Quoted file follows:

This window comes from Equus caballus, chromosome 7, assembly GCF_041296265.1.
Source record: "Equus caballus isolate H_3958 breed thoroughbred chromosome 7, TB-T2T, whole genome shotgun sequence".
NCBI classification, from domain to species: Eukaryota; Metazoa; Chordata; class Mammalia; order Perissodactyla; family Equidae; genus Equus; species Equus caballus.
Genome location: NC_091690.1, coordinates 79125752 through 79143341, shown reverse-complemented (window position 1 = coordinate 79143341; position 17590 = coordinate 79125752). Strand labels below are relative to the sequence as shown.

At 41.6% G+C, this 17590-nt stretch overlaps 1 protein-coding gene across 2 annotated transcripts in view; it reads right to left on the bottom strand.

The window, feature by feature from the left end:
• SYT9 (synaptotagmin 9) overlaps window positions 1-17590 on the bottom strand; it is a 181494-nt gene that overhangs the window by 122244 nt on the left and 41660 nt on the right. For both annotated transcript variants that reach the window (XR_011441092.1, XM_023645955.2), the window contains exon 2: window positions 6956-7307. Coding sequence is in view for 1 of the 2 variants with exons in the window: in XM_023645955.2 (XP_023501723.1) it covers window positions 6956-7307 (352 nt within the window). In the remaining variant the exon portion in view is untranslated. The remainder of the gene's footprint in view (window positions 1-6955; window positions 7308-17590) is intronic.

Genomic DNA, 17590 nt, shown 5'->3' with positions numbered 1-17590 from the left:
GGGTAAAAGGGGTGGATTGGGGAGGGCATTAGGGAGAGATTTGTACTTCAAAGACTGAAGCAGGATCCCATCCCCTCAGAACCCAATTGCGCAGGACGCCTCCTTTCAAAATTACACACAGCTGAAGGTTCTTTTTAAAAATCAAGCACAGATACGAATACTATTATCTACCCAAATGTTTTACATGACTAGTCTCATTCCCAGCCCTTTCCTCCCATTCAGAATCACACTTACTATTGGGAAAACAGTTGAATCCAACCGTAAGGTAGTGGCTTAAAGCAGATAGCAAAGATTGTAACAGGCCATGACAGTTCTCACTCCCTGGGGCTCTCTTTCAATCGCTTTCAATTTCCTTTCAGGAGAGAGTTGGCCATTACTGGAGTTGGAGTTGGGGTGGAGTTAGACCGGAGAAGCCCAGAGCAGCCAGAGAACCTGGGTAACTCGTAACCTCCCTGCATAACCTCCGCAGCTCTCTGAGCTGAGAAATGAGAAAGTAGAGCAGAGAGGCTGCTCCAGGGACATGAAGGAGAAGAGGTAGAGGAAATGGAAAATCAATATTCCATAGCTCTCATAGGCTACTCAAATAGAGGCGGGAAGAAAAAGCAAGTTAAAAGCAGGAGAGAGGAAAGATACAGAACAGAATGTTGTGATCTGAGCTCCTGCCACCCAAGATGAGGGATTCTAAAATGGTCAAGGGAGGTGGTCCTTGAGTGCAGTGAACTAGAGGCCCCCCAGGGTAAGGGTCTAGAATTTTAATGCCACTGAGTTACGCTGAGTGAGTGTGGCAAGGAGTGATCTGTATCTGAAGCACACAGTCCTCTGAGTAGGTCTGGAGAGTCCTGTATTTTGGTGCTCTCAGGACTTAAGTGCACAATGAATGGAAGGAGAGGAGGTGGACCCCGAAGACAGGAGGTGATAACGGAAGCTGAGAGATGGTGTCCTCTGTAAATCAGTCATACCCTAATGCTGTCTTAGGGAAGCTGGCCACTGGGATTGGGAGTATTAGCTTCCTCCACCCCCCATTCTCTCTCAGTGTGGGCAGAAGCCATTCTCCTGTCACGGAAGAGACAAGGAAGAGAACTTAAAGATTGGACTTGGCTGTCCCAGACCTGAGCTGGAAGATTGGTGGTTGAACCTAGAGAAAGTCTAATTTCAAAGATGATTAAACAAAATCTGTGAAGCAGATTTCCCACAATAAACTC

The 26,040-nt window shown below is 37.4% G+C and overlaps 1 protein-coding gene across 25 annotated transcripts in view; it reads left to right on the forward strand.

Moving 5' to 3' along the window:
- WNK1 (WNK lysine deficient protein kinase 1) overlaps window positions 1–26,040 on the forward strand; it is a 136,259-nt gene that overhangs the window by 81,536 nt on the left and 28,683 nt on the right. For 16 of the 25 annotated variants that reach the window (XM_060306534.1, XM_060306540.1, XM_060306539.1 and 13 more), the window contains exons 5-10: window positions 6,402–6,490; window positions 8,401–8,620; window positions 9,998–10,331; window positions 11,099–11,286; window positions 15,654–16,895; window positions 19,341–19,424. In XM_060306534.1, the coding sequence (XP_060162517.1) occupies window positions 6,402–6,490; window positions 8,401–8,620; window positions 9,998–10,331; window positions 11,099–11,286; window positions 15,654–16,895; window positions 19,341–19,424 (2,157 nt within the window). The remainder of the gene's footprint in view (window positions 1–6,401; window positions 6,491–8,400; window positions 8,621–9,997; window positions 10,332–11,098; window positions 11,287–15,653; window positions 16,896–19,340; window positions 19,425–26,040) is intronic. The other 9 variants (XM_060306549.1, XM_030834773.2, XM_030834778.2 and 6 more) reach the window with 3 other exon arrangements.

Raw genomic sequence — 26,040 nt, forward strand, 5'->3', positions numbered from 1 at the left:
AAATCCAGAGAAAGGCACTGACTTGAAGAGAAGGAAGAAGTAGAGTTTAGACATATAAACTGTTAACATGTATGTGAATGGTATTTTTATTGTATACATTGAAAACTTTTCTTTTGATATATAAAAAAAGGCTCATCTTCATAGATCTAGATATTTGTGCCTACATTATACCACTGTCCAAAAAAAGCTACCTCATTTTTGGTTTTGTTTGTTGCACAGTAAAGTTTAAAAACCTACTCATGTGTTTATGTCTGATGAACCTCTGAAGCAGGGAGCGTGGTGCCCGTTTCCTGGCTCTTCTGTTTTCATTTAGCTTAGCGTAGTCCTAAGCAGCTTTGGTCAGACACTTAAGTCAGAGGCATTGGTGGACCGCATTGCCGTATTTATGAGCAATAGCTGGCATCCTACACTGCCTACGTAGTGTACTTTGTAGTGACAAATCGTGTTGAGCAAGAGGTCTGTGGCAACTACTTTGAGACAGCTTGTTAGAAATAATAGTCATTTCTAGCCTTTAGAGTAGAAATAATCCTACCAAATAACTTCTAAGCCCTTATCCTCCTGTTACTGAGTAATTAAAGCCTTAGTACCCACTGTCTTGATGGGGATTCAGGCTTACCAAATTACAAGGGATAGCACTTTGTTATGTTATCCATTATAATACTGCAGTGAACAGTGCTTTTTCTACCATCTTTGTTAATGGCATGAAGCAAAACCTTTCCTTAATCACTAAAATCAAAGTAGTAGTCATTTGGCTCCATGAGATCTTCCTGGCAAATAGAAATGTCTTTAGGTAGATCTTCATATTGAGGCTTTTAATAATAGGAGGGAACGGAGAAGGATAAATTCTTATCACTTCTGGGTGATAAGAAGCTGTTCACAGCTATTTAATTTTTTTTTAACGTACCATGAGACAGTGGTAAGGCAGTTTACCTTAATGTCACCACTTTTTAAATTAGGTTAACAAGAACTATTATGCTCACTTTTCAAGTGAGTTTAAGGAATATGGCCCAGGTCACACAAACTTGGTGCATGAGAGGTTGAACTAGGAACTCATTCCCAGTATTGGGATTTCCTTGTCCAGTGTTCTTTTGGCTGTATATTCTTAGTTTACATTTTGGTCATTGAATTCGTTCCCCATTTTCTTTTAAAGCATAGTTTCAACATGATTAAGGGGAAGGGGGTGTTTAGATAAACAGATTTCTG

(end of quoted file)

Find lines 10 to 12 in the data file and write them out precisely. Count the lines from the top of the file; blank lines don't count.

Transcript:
The 26,040-nt window shown below is 37.4% G+C and overlaps 1 protein-coding gene across 25 annotated transcripts in view; it reads left to right on the forward strand.

Moving 5' to 3' along the window:
- WNK1 (WNK lysine deficient protein kinase 1) overlaps window positions 1–26,040 on the forward strand; it is a 136,259-nt gene that overhangs the window by 81,536 nt on the left and 28,683 nt on the right. For 16 of the 25 annotated variants that reach the window (XM_060306534.1, XM_060306540.1, XM_060306539.1 and 13 more), the window contains exons 5-10: window positions 6,402–6,490; window positions 8,401–8,620; window positions 9,998–10,331; window positions 11,099–11,286; window positions 15,654–16,895; window positions 19,341–19,424. In XM_060306534.1, the coding sequence (XP_060162517.1) occupies window positions 6,402–6,490; window positions 8,401–8,620; window positions 9,998–10,331; window positions 11,099–11,286; window positions 15,654–16,895; window positions 19,341–19,424 (2,157 nt within the window). The remainder of the gene's footprint in view (window positions 1–6,401; window positions 6,491–8,400; window positions 8,621–9,997; window positions 10,332–11,098; window positions 11,287–15,653; window positions 16,896–19,340; window positions 19,425–26,040) is intronic. The other 9 variants (XM_060306549.1, XM_030834773.2, XM_030834778.2 and 6 more) reach the window with 3 other exon arrangements.